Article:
By Bob Rodriguez
Every farmer has a story about how they got into agriculture. Some are born into it, while others, like city kid Rodney Wells, jumped into it as a second career.
Wells, the owner of Rancho de Rodney, a certified organic farm in southwest Fresno, grew up in Compton where his only connection to farming was a vegetable garden his father tended. But Wells wouldn’t make the city his home for long. At age 17 he joined the Navy as a way to escape a dismal future.
“I got out of there before I needed to choose which gang I need to be in,” Wells says. “In those days you either chose what gang to join or you ended up on a curb somewhere and none of those options appealed to me.”
Wells excelled in the Navy. At the peak of his 30-year career he supervised about 200 men as command master chief of the USS Pogy submarine.
After retirement, Wells and his wife Sherril, a lawyer, settled in Southern California. They moved to Fresno eight years ago when Sherril Wells became a judicial attorney with the Superior Court. After three decades in the Navy, it wasn’t easy for Rodney Wells to find a job that was challenging. He tried working at a hardware store and the Internal Revenue Service. He took several agriculture-related classes at Reedley College, where developed an affinity for farming.
“I began to see that food and farming were going to be critical in our futures,” Rodney Wells says. “And farming is no easy task. I learn something new all the time.”
Rodney Wells started off with an herb garden that Sherril helped develop about four years ago. Wells admits his first few times selling at a downtown farmers market were not successful.
“We have a card table and no tent or shade and it was the middle of the summer,” he says. “It was pretty awful.”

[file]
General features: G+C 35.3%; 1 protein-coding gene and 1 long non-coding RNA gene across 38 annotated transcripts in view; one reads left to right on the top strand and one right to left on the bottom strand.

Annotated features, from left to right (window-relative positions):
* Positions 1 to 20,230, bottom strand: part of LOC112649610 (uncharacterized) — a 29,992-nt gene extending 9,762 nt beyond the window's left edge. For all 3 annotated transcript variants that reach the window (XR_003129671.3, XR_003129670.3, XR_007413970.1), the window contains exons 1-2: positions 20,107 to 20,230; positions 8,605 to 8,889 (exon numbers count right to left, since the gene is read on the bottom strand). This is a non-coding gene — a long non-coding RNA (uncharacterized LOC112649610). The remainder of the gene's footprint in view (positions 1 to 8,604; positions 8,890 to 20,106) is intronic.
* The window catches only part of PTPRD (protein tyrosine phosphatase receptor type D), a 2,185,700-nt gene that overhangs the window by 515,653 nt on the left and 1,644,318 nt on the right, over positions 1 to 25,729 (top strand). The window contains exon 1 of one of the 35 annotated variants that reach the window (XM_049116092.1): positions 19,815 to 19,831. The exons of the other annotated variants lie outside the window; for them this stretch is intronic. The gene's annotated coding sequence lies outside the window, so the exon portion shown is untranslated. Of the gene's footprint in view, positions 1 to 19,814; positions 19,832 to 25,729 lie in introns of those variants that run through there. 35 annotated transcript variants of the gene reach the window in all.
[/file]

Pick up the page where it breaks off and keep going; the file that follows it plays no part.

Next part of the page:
The couple learned from other farmers about marketing and choosing what sells.
Now, Rancho de Rodney is producing more than 120 types of herbs and vegetables on about 4 acres. The farm produces several varieties of lettuce, carrots, turnips, kale, heirloom tomatoes, bell peppers, hot peppers, fennel, thyme, mint and basil.
“We grow what you can’t find at Save Mart,” Wells says with a smile.
Rancho de Rodney sells at the Kaiser Permanente farmers market, 7300 N. Fresno St., on Wednesdays from 9 a.m. to 1:30 p.m.
Avid cook Sherril Wells encourages the farm’s customers to experiment with the herbs and offers several recipes at the Kaiser market.
“When you start using fresh herbs, it gives you so much flavor to whatever you are cooking,” she says. “And I think our customers appreciate a few suggestions.”
Although the couple are relatively new to the Kaiser market, they already are gaining customers.
Sam Mediati, of North Fork, was buying fennel from Wells recently. He and others are excited about the variety and quality of the farm’s produce.
“This is about the best that you can buy,” Mediati says.